Parra’s dark humor and the everyday language he had brought to poetry were part of the material that Hernández worked with. The rest—and perhaps the more important part—came from the reality around her and her particular way of seeing her surroundings.4 “I don’t have other eyes to see what I saw,” she once wrote, but her eyes are sharp and dive deep into reality. She reads the signs of daily life—a flag, a bird, sports, the coming of days and the falling of nights—and creates with them uncanny images charged with what runs deep within us Chileans. She doesn’t speak—not often at least—of a place of personal intimacy; her voice is her own and at the same time the voice of the collective: “I never heard ‘little god’ / never heard ‘little me’ either. / A small grain of salt that has to go back to its ocean.” Hernández is not the prophet-poet that speaks for us; rather, she is one of us, always trying to go back to her ocean, where all of us are, swimming, being waves, foam, fish, floating and trying not to sink. The difference is that Hernández writes her way back. And she started that writing with a flag:

It is not devoted to a single person
           the Chilean flag
it surrenders itself to anyone
           who knows how to seize her. 
           the seizing of the flag5 

Hernández’s flag—or the way she sees and portrays the Chilean flag—is one that doesn’t have a will or even a distinctive subjectivity. This flag—blue, red, and white—is just a piece of cloth that hangs from a pole and sometimes gets carried by the wind, the same way she is carried by the forces of history. I write “she” because that is what Hernández sees in this flag: a cloth, a bit of fabric that gets treated as women have been treated in Chile and so many other parts of the world too:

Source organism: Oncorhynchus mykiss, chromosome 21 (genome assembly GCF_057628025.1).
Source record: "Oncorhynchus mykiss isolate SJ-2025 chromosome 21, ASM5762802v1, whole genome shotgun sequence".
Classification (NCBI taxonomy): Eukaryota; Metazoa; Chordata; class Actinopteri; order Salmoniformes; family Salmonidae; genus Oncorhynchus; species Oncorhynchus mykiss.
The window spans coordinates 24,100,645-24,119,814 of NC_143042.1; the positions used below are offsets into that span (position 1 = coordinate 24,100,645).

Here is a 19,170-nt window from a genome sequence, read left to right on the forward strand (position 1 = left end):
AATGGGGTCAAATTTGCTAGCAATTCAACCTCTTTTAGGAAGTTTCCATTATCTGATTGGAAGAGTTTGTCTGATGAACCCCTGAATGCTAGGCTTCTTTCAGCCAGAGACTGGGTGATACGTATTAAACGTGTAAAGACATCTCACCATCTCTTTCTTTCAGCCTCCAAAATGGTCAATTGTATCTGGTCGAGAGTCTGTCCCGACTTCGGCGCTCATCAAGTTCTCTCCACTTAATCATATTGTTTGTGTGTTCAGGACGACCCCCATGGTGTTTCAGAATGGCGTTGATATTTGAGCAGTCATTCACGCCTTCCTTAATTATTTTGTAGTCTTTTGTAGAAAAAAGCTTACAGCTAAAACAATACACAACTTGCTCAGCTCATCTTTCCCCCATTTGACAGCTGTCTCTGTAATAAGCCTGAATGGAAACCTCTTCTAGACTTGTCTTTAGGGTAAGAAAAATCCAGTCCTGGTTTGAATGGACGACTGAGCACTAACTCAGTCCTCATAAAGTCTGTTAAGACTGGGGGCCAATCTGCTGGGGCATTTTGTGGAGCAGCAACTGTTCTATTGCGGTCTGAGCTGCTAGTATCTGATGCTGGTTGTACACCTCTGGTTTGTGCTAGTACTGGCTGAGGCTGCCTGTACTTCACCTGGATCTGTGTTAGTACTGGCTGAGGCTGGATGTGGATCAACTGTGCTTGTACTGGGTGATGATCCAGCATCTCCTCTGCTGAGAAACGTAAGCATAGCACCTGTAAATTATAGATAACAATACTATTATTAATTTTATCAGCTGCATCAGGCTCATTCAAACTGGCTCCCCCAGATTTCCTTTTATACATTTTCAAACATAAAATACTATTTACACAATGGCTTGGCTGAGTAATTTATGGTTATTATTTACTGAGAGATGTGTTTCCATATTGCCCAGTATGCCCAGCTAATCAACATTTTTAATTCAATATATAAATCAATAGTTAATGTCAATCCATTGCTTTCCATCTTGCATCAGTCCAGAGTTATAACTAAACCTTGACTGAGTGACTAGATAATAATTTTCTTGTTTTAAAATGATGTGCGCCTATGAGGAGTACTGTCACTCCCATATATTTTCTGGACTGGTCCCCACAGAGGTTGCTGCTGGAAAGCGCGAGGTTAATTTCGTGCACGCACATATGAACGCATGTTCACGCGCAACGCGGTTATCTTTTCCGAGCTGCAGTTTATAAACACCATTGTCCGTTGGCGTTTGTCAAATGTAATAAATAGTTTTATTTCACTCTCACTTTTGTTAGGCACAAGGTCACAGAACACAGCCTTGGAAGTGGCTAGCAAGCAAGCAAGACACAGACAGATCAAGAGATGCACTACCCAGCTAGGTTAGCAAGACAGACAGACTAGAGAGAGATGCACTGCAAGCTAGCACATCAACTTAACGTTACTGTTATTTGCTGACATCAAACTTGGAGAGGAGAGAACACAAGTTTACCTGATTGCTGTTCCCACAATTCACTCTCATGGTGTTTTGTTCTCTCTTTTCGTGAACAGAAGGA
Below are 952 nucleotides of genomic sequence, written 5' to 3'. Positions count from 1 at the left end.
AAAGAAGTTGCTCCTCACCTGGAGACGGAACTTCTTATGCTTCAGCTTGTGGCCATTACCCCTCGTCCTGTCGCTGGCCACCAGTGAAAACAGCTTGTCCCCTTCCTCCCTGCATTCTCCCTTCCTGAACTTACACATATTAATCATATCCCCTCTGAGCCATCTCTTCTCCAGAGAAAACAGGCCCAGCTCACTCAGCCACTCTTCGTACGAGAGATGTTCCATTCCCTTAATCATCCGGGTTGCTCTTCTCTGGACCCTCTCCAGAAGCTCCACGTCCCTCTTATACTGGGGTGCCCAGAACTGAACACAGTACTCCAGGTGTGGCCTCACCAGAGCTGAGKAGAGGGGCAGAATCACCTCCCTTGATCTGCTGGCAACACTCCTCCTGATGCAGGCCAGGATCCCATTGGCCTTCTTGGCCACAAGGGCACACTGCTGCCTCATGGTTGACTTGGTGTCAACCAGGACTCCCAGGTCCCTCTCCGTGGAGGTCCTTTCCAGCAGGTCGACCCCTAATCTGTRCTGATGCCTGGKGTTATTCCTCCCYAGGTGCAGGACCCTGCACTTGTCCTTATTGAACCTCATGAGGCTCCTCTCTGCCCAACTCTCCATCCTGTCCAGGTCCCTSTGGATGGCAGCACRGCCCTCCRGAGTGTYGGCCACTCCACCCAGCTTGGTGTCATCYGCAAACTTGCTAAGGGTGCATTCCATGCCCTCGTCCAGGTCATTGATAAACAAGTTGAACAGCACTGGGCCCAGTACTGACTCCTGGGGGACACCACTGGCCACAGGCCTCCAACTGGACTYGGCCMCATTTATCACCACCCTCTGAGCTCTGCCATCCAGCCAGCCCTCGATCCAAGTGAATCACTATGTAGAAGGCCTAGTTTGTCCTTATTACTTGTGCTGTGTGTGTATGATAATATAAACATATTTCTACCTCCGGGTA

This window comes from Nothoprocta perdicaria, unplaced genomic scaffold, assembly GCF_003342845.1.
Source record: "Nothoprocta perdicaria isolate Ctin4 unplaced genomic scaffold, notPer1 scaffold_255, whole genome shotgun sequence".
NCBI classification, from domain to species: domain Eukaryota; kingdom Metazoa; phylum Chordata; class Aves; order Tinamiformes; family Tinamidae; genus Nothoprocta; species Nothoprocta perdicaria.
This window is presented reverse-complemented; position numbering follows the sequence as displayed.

The Chilean flag is hanging from two buildings
her fabric swells up like an ulcerated belly—falls 

                                                            an old tit—
                              like a circus tent
              with her legs in the air she has a slit in the
                              little coochie for the air
              a little hole for the ashes of the General
              an eye for the Avenida General Bulnes

The Chilean flag is on her side

The flag hangs like washcloths on a laundry line, the result of women’s work, of hands reddened by soap, friction, and cold water. Instead of flying proud and powerful, this flag swells like a poorly fed stomach and falls like the breast of an old, wasted woman. Yet at the same time, she—the flag/the woman—has to be ready to perform and entertain, to also be a recipient for the ashes of the Men of the Republic, the ones who built what is now being burned by people tired of abuse, of being treated as disposable, forgotten for so long with their cold and fear and hunger. Because even though Hernández wrote La bandera de Chile during the 1980s, it can be read as if it were written today. “The Chilean flag is reversible . . . / The Chilean flag is the perfect division,” one of the poems says, and, really, what country doesn’t have a symbol that can be read so differently depending on where you read it from?